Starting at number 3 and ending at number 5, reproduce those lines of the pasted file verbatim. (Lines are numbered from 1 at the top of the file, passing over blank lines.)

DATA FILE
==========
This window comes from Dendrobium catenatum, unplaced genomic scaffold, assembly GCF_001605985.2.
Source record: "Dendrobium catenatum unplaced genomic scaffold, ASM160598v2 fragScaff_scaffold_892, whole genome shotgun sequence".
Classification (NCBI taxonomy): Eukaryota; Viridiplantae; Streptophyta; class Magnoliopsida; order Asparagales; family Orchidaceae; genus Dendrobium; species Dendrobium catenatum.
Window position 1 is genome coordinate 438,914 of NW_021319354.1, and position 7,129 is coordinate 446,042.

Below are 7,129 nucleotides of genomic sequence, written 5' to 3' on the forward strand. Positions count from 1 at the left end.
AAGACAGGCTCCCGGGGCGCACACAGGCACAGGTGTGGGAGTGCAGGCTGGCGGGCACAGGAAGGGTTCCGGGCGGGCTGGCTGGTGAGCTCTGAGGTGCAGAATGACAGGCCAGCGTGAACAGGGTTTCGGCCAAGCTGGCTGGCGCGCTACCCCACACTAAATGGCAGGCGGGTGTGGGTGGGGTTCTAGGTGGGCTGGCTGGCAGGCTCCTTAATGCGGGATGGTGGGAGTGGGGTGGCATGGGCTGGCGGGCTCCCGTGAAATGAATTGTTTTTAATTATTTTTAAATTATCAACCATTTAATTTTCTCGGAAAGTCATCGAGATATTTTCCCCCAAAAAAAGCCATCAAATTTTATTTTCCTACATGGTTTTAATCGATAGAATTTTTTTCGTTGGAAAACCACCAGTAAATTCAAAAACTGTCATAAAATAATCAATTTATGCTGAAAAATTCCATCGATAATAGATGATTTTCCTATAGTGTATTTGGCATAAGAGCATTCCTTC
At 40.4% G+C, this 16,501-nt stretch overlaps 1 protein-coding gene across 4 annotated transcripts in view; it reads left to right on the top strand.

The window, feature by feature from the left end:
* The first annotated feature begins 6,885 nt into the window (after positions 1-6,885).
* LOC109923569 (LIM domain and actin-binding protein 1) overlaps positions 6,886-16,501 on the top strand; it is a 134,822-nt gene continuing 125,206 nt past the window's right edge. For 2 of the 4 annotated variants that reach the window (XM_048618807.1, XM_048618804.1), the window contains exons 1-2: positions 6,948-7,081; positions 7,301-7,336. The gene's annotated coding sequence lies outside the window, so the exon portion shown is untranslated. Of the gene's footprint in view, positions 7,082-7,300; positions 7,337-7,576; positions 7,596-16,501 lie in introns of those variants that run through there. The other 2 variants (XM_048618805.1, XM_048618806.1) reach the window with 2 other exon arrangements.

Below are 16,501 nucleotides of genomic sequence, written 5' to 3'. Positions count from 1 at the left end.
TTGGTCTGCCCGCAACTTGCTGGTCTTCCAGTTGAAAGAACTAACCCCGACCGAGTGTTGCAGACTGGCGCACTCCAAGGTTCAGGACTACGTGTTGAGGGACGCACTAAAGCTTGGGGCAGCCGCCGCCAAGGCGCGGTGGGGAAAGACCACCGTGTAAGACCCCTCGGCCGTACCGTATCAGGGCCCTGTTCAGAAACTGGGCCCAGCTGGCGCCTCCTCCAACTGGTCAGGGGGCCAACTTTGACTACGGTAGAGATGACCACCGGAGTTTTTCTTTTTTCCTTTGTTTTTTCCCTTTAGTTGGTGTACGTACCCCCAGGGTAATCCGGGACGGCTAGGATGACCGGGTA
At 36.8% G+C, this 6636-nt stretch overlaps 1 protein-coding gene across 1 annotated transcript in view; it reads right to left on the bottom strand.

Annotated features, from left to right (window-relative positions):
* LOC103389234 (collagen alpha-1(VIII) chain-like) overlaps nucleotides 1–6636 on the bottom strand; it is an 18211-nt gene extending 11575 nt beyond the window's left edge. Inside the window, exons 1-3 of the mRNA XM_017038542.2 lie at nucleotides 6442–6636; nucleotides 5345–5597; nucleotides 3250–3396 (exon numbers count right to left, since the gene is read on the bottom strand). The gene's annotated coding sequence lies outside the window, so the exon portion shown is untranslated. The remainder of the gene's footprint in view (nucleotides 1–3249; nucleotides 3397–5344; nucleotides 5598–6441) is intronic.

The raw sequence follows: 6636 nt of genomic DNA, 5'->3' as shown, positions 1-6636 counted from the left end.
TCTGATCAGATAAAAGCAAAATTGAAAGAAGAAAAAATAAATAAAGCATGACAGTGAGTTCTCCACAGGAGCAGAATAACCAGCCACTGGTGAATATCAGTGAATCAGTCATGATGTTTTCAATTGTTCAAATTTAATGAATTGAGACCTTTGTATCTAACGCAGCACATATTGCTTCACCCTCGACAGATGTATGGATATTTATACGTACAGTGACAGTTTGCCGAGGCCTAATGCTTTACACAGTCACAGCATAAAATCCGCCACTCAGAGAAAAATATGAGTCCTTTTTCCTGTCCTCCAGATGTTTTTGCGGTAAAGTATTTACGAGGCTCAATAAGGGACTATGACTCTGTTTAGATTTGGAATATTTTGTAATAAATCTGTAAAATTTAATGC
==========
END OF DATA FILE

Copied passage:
Classification (NCBI taxonomy): Eukaryota; Viridiplantae; Streptophyta; class Magnoliopsida; order Asparagales; family Orchidaceae; genus Dendrobium; species Dendrobium catenatum.
Window position 1 is genome coordinate 438,914 of NW_021319354.1, and position 7,129 is coordinate 446,042.

Below are 7,129 nucleotides of genomic sequence, written 5' to 3' on the forward strand. Positions count from 1 at the left end.